The military is all about uniformity. Unfortunately for women this often means bland shapeless uniforms worn daily. Minimal makeup, hair in a bun, muted nail polish colors, and the inability to outwardly express feminism and individuality. But what goes on underneath the uniform? What role do lace, bras, and underwear play in empowering female service members?
What's hiding under that uniform?
As a young army wife teaching soldiers retiring from the Army how to transition to the civilian work place, I often felt that my sex was working against me. I’d put on a pants suit and stand with confidence, knowing that I was an expert in my field. I would tell myself that they wanted to learn the information I had and that they would respect me. I’d start my introduction talking about my experiences and my education. And I’d wear cute underwear. No one would ever see if, but it made me feel confident and feminine. Some days that was the combination that got me through a particularly rough teaching session.
Regulations and Uniformity
“Undergarments” are a required part of the composition of every Army uniform. In basic training, men are issued underwear, and women are allowed to pack or purchase basic, white panties. No boy shorts, no thongs, nothing of color. Boring, industrial, white panties.
There’s little to no room for individuality in basic training, and that includes underwear. Those weeks are spent becoming part of a bigger team. And, while it seems silly, there are several times that recruits are standing around in their underwear, so uniformity here is key. At the worst, you may be disciplined for not conforming, at the best, your peers will tease you regarding your choices.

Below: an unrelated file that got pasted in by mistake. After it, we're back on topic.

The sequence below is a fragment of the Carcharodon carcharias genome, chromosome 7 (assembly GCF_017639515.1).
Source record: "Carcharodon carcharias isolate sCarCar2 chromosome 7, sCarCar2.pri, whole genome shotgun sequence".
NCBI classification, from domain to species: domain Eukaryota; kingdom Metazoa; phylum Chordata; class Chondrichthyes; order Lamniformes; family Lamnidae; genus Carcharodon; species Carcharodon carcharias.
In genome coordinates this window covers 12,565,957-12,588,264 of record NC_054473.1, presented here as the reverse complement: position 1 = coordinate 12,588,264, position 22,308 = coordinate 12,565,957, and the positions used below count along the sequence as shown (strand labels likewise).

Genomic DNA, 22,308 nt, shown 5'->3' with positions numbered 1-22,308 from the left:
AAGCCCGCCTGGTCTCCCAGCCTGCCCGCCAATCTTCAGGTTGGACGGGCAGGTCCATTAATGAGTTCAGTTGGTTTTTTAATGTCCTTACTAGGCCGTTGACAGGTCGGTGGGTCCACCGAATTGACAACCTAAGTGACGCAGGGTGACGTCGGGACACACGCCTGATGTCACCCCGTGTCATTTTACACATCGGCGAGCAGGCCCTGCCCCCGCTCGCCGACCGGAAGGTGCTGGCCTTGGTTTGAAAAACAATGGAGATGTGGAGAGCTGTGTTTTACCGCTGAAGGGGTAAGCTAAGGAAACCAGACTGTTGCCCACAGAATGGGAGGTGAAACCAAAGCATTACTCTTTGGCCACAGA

After basic training, the restrictions on underwear relax drastically. The regulation still requires that it be worn, but no one goes around checking. Those very few times when a packing list is checked, either by the unit sending you to a school, or by the supervising authority upon your arrival, simply adding the correct ‘regulation’ underwear to the list is usually enough.
Army regulation 670-1 outlines the wear and appearance of uniforms, and includes the information regarding undergarments, hair and fingernail standards and makeup. The Air Force, Navy, and Maine Corps all have similar regulations to keep all service members looking uniform. Here are the main points from this regulation:
The requirement for hair grooming standards is necessary to maintain uniformity within a military population. Many hairstyles are acceptable, as long as they are neat and conservative.
Females are authorized to wear cosmetics with all uniforms, provided they are applied conservatively and in good taste and complement the uniform.
Females will not wear shades of lipstick and nail polish that distinctly contrast with their complexion, that detract from the uniform, or that are extreme.
Nothing trendy or exaggerated is accepted. Permanent makeup is accepted if it falls within the standard. Examples of extreme colors include: purple, gold, blue, black, white, birth red, khaki, camouflage colors, and fluorescent colors. Nail designs or multi-colors on nails are also not permitted.
One active duty Navy Sailor frequently paints her nails bright red on Friday afternoons and when on leave, so as not to break the rules, but still enjoy her nail polish choices.
Of course the standard of non-trendy and conservative often falls to the immediate leadership to decide. In a male dominated field this could mean a different threshold from one unit to another. For a male service member who is not familiar with makeup, it could work against females wishing to express themselves through their physical appearance.